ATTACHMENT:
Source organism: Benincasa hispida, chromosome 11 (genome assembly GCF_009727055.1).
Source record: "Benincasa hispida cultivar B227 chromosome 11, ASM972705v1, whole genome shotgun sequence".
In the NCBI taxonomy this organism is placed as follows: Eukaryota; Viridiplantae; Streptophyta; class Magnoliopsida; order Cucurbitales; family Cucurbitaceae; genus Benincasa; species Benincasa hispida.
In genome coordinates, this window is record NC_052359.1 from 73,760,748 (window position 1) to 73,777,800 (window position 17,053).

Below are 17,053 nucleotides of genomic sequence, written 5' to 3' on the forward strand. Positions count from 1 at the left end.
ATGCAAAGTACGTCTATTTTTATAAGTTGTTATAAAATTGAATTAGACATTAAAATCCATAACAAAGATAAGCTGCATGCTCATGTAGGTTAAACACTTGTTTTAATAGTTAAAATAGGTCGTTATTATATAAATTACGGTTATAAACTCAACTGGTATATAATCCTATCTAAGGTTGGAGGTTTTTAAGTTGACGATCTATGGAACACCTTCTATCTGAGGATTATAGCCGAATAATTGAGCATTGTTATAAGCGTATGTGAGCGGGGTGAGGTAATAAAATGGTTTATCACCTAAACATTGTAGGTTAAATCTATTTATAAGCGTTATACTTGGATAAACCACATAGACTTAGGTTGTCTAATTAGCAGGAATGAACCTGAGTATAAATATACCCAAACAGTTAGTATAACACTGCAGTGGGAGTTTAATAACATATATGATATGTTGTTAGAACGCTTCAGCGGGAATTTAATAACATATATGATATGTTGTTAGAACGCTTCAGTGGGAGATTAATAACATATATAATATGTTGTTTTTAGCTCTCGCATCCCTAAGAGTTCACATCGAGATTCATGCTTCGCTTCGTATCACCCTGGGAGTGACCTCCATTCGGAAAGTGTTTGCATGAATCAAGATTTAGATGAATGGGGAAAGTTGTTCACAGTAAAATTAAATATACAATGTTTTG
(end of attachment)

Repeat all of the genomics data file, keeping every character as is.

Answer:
Source organism: Benincasa hispida, chromosome 11 (genome assembly GCF_009727055.1).
Source record: "Benincasa hispida cultivar B227 chromosome 11, ASM972705v1, whole genome shotgun sequence".
In the NCBI taxonomy this organism is placed as follows: Eukaryota; Viridiplantae; Streptophyta; class Magnoliopsida; order Cucurbitales; family Cucurbitaceae; genus Benincasa; species Benincasa hispida.
In genome coordinates, this window is record NC_052359.1 from 73,760,748 (window position 1) to 73,777,800 (window position 17,053).

Below are 17,053 nucleotides of genomic sequence, written 5' to 3' on the forward strand. Positions count from 1 at the left end.
ATGCAAAGTACGTCTATTTTTATAAGTTGTTATAAAATTGAATTAGACATTAAAATCCATAACAAAGATAAGCTGCATGCTCATGTAGGTTAAACACTTGTTTTAATAGTTAAAATAGGTCGTTATTATATAAATTACGGTTATAAACTCAACTGGTATATAATCCTATCTAAGGTTGGAGGTTTTTAAGTTGACGATCTATGGAACACCTTCTATCTGAGGATTATAGCCGAATAATTGAGCATTGTTATAAGCGTATGTGAGCGGGGTGAGGTAATAAAATGGTTTATCACCTAAACATTGTAGGTTAAATCTATTTATAAGCGTTATACTTGGATAAACCACATAGACTTAGGTTGTCTAATTAGCAGGAATGAACCTGAGTATAAATATACCCAAACAGTTAGTATAACACTGCAGTGGGAGTTTAATAACATATATGATATGTTGTTAGAACGCTTCAGCGGGAATTTAATAACATATATGATATGTTGTTAGAACGCTTCAGTGGGAGATTAATAACATATATAATATGTTGTTTTTAGCTCTCGCATCCCTAAGAGTTCACATCGAGATTCATGCTTCGCTTCGTATCACCCTGGGAGTGACCTCCATTCGGAAAGTGTTTGCATGAATCAAGATTTAGATGAATGGGGAAAGTTGTTCACAGTAAAATTAAATATACAATGTTTTG